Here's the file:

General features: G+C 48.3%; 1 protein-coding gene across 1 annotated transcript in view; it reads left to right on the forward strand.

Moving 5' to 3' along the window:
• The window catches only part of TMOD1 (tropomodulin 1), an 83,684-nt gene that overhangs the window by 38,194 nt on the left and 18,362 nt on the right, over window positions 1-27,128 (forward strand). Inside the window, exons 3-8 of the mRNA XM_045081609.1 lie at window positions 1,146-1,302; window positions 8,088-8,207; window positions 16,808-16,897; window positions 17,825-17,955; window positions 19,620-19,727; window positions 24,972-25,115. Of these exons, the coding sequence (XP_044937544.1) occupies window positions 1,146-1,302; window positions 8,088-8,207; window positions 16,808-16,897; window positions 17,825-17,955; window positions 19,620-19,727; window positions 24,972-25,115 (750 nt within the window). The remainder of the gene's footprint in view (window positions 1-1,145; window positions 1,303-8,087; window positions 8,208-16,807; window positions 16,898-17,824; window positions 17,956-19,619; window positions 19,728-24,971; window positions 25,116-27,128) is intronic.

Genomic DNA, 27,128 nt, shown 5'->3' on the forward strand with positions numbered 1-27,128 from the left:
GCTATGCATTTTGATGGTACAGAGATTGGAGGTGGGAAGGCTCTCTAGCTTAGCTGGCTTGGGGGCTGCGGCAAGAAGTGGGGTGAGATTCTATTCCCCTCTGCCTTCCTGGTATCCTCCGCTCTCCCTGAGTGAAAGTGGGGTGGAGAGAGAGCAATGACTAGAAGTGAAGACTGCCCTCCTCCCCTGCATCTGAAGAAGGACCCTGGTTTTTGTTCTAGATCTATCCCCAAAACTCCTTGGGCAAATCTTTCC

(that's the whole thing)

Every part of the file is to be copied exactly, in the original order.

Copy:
General features: G+C 48.3%; 1 protein-coding gene across 1 annotated transcript in view; it reads left to right on the forward strand.

Moving 5' to 3' along the window:
• The window catches only part of TMOD1 (tropomodulin 1), an 83,684-nt gene that overhangs the window by 38,194 nt on the left and 18,362 nt on the right, over window positions 1-27,128 (forward strand). Inside the window, exons 3-8 of the mRNA XM_045081609.1 lie at window positions 1,146-1,302; window positions 8,088-8,207; window positions 16,808-16,897; window positions 17,825-17,955; window positions 19,620-19,727; window positions 24,972-25,115. Of these exons, the coding sequence (XP_044937544.1) occupies window positions 1,146-1,302; window positions 8,088-8,207; window positions 16,808-16,897; window positions 17,825-17,955; window positions 19,620-19,727; window positions 24,972-25,115 (750 nt within the window). The remainder of the gene's footprint in view (window positions 1-1,145; window positions 1,303-8,087; window positions 8,208-16,807; window positions 16,898-17,824; window positions 17,956-19,619; window positions 19,728-24,971; window positions 25,116-27,128) is intronic.

Genomic DNA, 27,128 nt, shown 5'->3' on the forward strand with positions numbered 1-27,128 from the left:
GCTATGCATTTTGATGGTACAGAGATTGGAGGTGGGAAGGCTCTCTAGCTTAGCTGGCTTGGGGGCTGCGGCAAGAAGTGGGGTGAGATTCTATTCCCCTCTGCCTTCCTGGTATCCTCCGCTCTCCCTGAGTGAAAGTGGGGTGGAGAGAGAGCAATGACTAGAAGTGAAGACTGCCCTCCTCCCCTGCATCTGAAGAAGGACCCTGGTTTTTGTTCTAGATCTATCCCCAAAACTCCTTGGGCAAATCTTTCC